On the Beat with the Met Police

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Do you ever long for a career that's more interesting, challenging and worthwhile? Stylist met three women who found their dream jobs with the Met Police – click the video below to find out more.

Nailah Sharif, 30, is a detective constable in the Criminal Investigation Department at Merton Borough police. She tells Stylist what she loves about solving crimes.

“A while ago, I was a victim of a crime. It’s a hard thing to go through but the officer that dealt with my case was amazing – he became my role model. That’s when I decided what I wanted to do with my life: become a detective. Ten years ago, I started on the beat, where I was quickly recognised for my linguistic skills – I speak five different languages – and was moved to a case-progression unit, which deals with low-level crimes, such as shoplifting and common assault. I had a high record of success for solving these crimes and was asked to join the Criminal Investigation Department (CID), where I have worked for eight years. I deal with the major crimes that come into the CID, from GBH or serious sexual assault to fraud and attempted murder.


Every day is unpredictable. I couldn’t tell you what’s going to happen in the next half an hour. That can be hard at times – you never know where you’re going to be at any given time, so it can affect your social life. But that’s part of the excitement. No day is the same. I spend half my time at my desk and the other half out and about, doing things like speaking to victims and checking CCTV footage. It keeps you on your toes and I love it.


Some people assume that being an Asian woman presents a challenge if you are in the police, but any challenges I encountered came from my community rather than the police. Some people laughed at me because I’m small and I also encountered hostility from some people about my decision to join, but that only made me more determined. I thought, ‘The way to change things is from the inside,’ and that thought has never left me. I had one case of a Pakistani schoolboy who was beaten up – it was the biggest thing that had ever happened to him and he wanted to change colleges and move house. He didn’t want to talk to the police, though, and his father didn’t seem to take me seriously at first when I tried to encourage it. So I spoke to the boy one-on-one and told him, ‘If you don’t take this opportunity now, you will let other things go in your life.’ I managed to get him to give me a statement and I arrested and charged the perpetrator. I went with the victim and helped him in court and told him it would be OK. You could see him flourishing. He got me a card to say thank you, saying I changed his life. His dad congratulated me for being so mbrave and for being a female Pakistani officer. He also wanted his son to become a special constable, so he could help people like I had helped them.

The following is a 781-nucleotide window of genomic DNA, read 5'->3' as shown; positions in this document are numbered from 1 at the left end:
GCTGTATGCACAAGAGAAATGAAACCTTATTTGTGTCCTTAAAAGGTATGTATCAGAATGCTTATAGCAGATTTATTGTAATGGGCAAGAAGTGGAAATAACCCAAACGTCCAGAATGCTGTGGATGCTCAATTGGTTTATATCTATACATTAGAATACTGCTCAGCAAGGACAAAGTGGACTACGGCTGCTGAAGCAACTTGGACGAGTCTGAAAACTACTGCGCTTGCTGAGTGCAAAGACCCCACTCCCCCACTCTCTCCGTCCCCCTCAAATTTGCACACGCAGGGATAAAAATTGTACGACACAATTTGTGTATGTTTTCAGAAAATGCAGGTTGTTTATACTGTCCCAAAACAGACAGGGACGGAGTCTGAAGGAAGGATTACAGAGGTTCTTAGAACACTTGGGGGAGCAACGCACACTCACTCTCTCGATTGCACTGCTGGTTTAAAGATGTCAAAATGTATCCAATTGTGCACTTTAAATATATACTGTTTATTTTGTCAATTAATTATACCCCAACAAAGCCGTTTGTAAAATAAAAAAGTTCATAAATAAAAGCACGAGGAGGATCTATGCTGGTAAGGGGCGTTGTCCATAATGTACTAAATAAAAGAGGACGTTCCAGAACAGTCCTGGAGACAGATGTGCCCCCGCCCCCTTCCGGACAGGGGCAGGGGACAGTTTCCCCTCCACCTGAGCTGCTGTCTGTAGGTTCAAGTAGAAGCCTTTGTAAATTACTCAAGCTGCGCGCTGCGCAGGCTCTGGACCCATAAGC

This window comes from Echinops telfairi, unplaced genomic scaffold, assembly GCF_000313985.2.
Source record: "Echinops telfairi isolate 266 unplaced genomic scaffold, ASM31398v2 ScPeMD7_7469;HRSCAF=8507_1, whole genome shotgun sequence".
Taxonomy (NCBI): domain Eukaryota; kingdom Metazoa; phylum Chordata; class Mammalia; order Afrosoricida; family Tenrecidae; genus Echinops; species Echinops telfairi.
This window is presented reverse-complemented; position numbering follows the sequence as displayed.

The hardest thing about the job is knowing a victim is relying on me. It becomes an obsession – I’ve got to do everything in my power to make the victim safe and happy. That’s a lot of pressure and it’s what I sometimes lose sleep over. Last night I was up at 1am making a to-do list, because I need to always feel sure that I’m doing everything I can for the victims of the crimes I’m working on, to the very best of my ability. So it can be tough. And there are sleepless nights. But to be able to say I’m working for the best police service there is, and knowing that’s the role model my five-year-old daughter has, makes it all worthwhile.”